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Gilgo Beach Murder Suspect Rex Heuermann "Traumatized" After Arrest, His Lawyer Says
Long Island resident Rex Heuermann was charged with six counts of murder relating to three of the women in the Gilgo Beach serial killings.
Accused Long Island serial killer Rex Heuermann, who was arrested in connection with the Gilgo Beach murders last week, looked “traumatized” at his Friday arraignment, his attorney said.
The 59-year-old Massapequa Park resident was arrested last Thursday for the killings of multiple women whose remains were found along the New York island’s South Shore in 2010.
He has been charged with three counts each of first- and second-degree murder in the deaths of Melissa Barthelemy, Megan Waterman and Amber Costello, according to an indictment obtained by Oxygen.com.
Heuermann was assigned to Suffolk County-based defense attorney Michael Brown, who first met with the husband and father of two at his arraignment Friday, where the defendant looked "traumatized," according to Brown’s interview with ABC News.
"Nothing struck me as unusual about him. He was articulate, he was intelligent, he was soft spoken," Brown said, after Heuermann pleaded not guilty in court Friday.
The lawyer told reporters that his client denies having any involvement in the murders.
What has Gilgo Beach murder suspect Rex Heuermann said about his arrest?
"The only thing he did say, as he was in tears, was, 'I didn’t do this,'" Brown told NBC News Friday. "He's distraught. He's clearly distraught about the charges here."
Brown dismissed the state’s findings against Heuermann, deeming their case mere “circumstantial evidence.”
Investigators’ interest in Heuermann was first sparked in March 2022, when a task force discovered he had owned a Chevrolet Avalanche at the time of the murders, which was the same model an eyewitness saw the night of Costello’s disappearance in September 2010, according to a bail application filed by prosecutors and obtained by Oxygen.com.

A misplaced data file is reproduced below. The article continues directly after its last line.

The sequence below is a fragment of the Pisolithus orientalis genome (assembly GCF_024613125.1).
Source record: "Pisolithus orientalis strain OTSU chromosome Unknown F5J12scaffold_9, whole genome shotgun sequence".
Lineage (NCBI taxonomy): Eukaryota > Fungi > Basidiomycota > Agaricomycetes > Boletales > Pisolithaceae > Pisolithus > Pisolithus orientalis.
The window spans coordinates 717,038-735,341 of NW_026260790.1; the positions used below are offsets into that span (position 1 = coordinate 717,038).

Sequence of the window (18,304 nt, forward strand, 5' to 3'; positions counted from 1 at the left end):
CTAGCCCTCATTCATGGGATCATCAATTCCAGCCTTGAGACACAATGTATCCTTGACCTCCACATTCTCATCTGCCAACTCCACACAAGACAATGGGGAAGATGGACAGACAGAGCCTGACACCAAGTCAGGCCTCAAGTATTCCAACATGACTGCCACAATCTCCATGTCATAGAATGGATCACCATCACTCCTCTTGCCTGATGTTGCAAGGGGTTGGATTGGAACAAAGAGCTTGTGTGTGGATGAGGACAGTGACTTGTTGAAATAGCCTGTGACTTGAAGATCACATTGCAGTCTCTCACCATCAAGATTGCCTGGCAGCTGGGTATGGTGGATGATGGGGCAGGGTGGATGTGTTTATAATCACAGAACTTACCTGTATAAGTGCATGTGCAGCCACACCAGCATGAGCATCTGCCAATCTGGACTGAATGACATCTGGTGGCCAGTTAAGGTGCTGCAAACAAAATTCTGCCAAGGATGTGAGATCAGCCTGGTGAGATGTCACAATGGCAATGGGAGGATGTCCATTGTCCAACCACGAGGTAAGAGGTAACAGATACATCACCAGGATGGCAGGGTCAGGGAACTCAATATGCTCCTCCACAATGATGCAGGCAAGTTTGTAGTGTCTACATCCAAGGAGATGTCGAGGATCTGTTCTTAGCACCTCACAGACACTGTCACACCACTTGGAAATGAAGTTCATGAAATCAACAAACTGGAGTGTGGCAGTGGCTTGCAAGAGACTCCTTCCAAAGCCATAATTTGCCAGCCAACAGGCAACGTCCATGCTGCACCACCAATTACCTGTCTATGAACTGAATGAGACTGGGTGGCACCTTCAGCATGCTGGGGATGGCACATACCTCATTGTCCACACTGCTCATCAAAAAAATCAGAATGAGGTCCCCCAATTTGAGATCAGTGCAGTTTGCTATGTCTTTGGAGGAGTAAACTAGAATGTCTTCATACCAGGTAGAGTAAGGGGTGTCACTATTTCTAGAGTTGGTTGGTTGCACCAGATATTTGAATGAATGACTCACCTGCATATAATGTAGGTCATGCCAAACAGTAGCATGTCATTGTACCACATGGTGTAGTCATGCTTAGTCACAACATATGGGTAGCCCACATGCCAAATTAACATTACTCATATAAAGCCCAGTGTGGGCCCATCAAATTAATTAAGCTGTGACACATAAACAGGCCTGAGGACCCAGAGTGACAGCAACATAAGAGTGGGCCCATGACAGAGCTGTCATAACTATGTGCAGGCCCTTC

The prosecution said other evidence against the Manhattan architect included phone records, internet searches and hairs found on the burlap in which the victims’ remains were wrapped in when they were found lining a Suffolk County beach highway.
Brown said he hasn't heard anything about eyewitnesses or confessions from his client.
Heuermann’s lawyer also expressed concerns about a fair trial, saying he believes his client has “been convicted in the media already and the media public opinion."
"When you have a high profile case like this, initially you have to be concerned about getting a jury that hasn't been biased, that hasn't convicted him, just based on what they've read in the newspapers and what they've heard on social media,” Brown said. “So that's going to be a challenge.”
Heuermann has been charged with the deaths of only three of the 11 people whose remains were found spread along Long Island's southern shoreline in 2010 and 2011. He's also been called the prime suspect in the murder of Maureen Brainard-Barnes, according to police, though he has not been charged in her killing.
It was after 24-year-old sex worker Shannan Gilbert went missing after leaving a client's Oak Beach home in May of 2010 that police searching areas along Gilgo Beach for her began finding other bodies. The first was Barthelemy, on Dec. 11, 2010. Then, two days after that, the bodies of three more victims were found: Waterman, Costello, and Brainard-Barnes, according to NBC News.
Additional bodies continued to turn up for months, for a total of 11. A man and toddler female were among them, but most of the victims were female sex workers, the Associated Press reported. The body of Gilbert was located in December of 2011, but she hasn't been officially classified as a Gilgo Beach murder victim.
Suffolk County Police Commissioner Rodney Harrison told Fox News in an interview Monday that investigators found more than 200 guns stashed in the suspect’s Massapequa home Friday during their search.
"He had an arsenal in a vault that he had downstairs,” Harrison said, describing the 6-foot-6-inch, 275 pound- man as an “ogre.”